Differential Dimerization of Variants Linked to Enhanced S-Cone Sensitivity Syndrome (ESCS) Located in the NR2E3 Ligand-Binding Domain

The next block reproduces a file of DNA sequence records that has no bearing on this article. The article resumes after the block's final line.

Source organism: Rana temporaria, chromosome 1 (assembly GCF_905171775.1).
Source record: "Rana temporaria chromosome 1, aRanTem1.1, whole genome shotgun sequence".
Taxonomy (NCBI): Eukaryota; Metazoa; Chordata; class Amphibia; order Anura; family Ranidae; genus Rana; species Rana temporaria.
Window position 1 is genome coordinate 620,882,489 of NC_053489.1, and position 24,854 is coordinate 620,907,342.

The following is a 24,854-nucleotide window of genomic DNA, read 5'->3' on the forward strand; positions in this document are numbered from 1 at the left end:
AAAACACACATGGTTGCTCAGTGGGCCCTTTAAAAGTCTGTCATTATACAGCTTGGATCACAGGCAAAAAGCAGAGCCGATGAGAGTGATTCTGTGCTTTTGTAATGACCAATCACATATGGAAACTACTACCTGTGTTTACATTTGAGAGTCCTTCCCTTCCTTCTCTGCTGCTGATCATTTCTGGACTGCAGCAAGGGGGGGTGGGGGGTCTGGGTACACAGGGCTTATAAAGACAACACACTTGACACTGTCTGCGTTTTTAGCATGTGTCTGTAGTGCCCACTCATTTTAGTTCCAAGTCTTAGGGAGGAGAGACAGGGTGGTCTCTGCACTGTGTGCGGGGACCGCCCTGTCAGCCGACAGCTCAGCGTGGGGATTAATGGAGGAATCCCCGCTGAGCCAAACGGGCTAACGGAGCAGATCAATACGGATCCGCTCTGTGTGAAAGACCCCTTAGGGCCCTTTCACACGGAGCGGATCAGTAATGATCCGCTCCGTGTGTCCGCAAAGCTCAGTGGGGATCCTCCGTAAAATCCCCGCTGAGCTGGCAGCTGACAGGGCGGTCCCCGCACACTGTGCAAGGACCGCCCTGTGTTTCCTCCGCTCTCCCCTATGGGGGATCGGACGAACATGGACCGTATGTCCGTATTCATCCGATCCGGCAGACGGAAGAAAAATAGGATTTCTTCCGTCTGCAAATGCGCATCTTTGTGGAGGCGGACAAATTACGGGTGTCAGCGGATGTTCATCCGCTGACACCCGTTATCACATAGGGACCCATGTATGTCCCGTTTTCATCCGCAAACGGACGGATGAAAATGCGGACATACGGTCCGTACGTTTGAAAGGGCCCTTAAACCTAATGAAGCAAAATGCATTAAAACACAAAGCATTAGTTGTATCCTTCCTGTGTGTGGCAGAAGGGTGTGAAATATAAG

NR2E3 encodes the photoreceptor-specific nuclear hormone receptor that acts as a repressor of cone-specific gene expression in rod photoreceptors, and as an activator of several rod-specific genes. Recessive variants located in the ligand-binding domain (LBD) of NR2E3 cause enhanced short wavelength sensitive- (S-) cone syndrome (ESCS), a retinal degeneration characterized by an excess of S-cones and non-functional rods. We analyzed the dimerization properties of NR2E3 and the effect of disease-causing LBD missense variants by bioluminescence resonance energy transfer (BRET2) protein interaction assays. Homodimerization was not affected in presence of p.A256V, p.R039G, p.R311Q, and p.R334G variants, but abolished in presence of p.L263P, p.L336P, p.L353V, p.R385P, and p.M407K variants. Homology modeling predicted structural changes induced by NR2E3 LBD variants. NR2E3 LBD variants did not affect interaction with CRX, but with NRL and rev-erb/NR1D1. CRX and NRL heterodimerized more efficiently together, than did either with NR2E3. NR2E3 did not heterodimerize with TLX/NR2E1 and RXR/NR2C1. The identification of a new compound heterozygous patient with detectable rod function, who expressed solely the p.A256V variant protein, suggests a correlation between LBD variants able to form functional NR2E3 dimers and atypical mild forms of ESCS with residual rod function.